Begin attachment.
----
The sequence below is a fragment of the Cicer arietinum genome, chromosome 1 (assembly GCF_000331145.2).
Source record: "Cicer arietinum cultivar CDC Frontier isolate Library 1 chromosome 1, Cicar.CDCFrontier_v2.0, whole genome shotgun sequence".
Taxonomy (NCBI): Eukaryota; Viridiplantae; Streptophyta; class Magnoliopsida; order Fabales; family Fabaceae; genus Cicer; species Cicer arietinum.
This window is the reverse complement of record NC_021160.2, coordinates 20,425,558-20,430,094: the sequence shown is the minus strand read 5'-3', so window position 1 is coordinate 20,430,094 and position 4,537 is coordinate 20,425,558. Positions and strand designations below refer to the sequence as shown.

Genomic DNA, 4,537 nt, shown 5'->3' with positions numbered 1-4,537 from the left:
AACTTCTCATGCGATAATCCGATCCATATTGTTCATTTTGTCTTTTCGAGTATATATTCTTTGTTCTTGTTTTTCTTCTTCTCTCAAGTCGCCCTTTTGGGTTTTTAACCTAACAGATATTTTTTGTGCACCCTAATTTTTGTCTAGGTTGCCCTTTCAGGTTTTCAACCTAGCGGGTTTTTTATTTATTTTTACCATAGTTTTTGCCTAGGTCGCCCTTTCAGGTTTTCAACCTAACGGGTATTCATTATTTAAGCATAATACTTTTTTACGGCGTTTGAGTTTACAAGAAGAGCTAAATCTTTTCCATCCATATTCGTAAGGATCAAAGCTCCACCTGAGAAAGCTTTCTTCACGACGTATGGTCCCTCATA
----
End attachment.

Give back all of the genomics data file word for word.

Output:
The sequence below is a fragment of the Cicer arietinum genome, chromosome 1 (assembly GCF_000331145.2).
Source record: "Cicer arietinum cultivar CDC Frontier isolate Library 1 chromosome 1, Cicar.CDCFrontier_v2.0, whole genome shotgun sequence".
Taxonomy (NCBI): Eukaryota; Viridiplantae; Streptophyta; class Magnoliopsida; order Fabales; family Fabaceae; genus Cicer; species Cicer arietinum.
This window is the reverse complement of record NC_021160.2, coordinates 20,425,558-20,430,094: the sequence shown is the minus strand read 5'-3', so window position 1 is coordinate 20,430,094 and position 4,537 is coordinate 20,425,558. Positions and strand designations below refer to the sequence as shown.

Genomic DNA, 4,537 nt, shown 5'->3' with positions numbered 1-4,537 from the left:
AACTTCTCATGCGATAATCCGATCCATATTGTTCATTTTGTCTTTTCGAGTATATATTCTTTGTTCTTGTTTTTCTTCTTCTCTCAAGTCGCCCTTTTGGGTTTTTAACCTAACAGATATTTTTTGTGCACCCTAATTTTTGTCTAGGTTGCCCTTTCAGGTTTTCAACCTAGCGGGTTTTTTATTTATTTTTACCATAGTTTTTGCCTAGGTCGCCCTTTCAGGTTTTCAACCTAACGGGTATTCATTATTTAAGCATAATACTTTTTTACGGCGTTTGAGTTTACAAGAAGAGCTAAATCTTTTCCATCCATATTCGTAAGGATCAAAGCTCCACCTGAGAAAGCTTTCTTCACGACGTATGGTCCCTCATA